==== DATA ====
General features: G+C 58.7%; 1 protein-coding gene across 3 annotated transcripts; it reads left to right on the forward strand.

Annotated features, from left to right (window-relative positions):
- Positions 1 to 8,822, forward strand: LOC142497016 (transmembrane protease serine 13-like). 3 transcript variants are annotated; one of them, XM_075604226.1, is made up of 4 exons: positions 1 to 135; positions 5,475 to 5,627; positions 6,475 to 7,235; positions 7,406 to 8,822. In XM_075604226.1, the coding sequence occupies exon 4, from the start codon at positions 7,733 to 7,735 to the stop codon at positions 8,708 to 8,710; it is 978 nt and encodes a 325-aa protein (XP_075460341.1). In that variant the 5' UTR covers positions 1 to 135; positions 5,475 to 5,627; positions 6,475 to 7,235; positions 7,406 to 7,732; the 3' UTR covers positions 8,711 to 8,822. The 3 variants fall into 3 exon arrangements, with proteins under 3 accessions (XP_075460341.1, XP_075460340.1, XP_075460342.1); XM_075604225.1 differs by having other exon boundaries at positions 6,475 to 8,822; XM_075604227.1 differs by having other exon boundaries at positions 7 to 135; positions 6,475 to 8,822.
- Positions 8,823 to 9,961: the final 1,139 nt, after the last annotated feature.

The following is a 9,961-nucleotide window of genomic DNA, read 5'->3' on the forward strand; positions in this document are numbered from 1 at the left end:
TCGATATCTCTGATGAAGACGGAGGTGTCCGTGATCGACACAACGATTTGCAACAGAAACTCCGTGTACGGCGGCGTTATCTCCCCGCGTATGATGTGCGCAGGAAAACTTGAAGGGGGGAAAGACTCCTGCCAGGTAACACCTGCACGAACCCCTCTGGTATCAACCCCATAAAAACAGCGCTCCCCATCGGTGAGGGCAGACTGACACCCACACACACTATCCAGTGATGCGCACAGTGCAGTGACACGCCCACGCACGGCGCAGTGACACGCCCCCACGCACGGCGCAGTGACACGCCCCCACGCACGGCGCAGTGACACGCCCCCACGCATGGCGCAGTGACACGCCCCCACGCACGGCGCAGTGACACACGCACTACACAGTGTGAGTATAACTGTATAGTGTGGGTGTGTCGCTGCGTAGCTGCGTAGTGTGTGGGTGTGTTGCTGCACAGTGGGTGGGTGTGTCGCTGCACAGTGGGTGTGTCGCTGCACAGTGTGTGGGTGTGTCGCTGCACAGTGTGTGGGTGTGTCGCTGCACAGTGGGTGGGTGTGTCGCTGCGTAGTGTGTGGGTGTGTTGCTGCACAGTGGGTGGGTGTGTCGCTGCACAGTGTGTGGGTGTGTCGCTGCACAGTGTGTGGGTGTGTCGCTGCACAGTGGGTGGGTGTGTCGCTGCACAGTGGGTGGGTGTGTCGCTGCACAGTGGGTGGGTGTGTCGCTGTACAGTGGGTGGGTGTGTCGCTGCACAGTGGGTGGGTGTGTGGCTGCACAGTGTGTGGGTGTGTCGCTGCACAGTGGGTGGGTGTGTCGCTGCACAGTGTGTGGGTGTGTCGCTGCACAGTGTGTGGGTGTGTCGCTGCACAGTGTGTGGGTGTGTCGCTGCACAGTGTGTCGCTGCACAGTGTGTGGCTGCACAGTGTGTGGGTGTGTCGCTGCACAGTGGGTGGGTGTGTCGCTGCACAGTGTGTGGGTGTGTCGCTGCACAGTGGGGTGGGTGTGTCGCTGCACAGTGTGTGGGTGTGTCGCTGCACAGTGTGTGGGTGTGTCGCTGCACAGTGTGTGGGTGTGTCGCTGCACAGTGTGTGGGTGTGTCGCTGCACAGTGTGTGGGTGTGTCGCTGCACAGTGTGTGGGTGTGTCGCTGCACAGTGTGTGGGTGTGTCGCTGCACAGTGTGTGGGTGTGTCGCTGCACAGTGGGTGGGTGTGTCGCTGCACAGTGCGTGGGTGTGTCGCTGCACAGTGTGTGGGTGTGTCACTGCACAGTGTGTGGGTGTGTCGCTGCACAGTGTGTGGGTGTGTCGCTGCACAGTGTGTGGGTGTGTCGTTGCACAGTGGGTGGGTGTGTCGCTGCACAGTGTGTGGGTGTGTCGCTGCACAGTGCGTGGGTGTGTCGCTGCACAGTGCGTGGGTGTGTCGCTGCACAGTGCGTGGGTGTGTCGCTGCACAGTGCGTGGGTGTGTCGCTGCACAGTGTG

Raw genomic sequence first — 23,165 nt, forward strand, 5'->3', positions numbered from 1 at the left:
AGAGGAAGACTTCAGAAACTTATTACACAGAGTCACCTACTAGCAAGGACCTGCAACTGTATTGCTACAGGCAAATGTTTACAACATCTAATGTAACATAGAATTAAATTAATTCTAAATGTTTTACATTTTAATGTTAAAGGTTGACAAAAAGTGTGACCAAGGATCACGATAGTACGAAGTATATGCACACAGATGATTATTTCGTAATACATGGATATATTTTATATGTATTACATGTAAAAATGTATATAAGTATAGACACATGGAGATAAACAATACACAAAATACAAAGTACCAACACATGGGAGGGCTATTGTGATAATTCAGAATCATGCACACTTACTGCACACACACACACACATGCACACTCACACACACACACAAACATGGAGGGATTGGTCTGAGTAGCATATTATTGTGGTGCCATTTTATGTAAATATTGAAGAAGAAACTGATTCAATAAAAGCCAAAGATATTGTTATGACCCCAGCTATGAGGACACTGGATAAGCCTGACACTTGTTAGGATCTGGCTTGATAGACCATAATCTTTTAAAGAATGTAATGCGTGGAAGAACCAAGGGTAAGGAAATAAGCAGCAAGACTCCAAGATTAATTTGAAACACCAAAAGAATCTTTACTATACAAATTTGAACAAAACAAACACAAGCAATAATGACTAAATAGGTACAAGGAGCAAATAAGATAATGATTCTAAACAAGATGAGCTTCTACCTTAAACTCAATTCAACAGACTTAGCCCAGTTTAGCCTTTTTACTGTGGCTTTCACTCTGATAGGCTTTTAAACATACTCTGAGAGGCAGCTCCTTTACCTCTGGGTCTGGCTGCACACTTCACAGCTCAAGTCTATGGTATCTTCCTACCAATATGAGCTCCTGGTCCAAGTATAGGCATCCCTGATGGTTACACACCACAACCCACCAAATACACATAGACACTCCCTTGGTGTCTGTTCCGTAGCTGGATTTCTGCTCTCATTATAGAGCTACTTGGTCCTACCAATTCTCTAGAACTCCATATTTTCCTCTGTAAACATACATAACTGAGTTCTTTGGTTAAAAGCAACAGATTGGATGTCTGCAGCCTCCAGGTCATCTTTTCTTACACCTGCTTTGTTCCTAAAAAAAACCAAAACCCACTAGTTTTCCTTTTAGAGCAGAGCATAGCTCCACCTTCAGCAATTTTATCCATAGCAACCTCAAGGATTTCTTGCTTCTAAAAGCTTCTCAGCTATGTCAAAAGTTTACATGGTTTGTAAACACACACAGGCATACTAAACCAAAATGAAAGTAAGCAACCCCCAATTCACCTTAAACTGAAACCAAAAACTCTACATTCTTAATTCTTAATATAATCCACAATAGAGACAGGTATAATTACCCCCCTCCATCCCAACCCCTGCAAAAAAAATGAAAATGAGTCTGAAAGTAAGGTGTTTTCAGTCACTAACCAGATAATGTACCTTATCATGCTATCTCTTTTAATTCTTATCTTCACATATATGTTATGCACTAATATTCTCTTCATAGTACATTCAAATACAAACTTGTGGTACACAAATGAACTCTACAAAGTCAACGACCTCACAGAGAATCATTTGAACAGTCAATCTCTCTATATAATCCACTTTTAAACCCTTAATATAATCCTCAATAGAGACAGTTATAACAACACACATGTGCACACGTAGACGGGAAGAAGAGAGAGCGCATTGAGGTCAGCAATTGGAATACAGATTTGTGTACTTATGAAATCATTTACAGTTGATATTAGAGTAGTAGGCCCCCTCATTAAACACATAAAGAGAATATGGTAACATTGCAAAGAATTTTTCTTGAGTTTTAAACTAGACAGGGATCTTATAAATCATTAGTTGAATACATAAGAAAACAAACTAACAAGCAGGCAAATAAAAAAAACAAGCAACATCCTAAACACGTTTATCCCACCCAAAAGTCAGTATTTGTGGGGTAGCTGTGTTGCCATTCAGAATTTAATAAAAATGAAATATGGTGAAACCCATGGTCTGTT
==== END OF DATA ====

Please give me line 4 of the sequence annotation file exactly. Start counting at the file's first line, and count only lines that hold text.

- Positions 8,823 to 9,961: the final 1,139 nt, after the last annotated feature.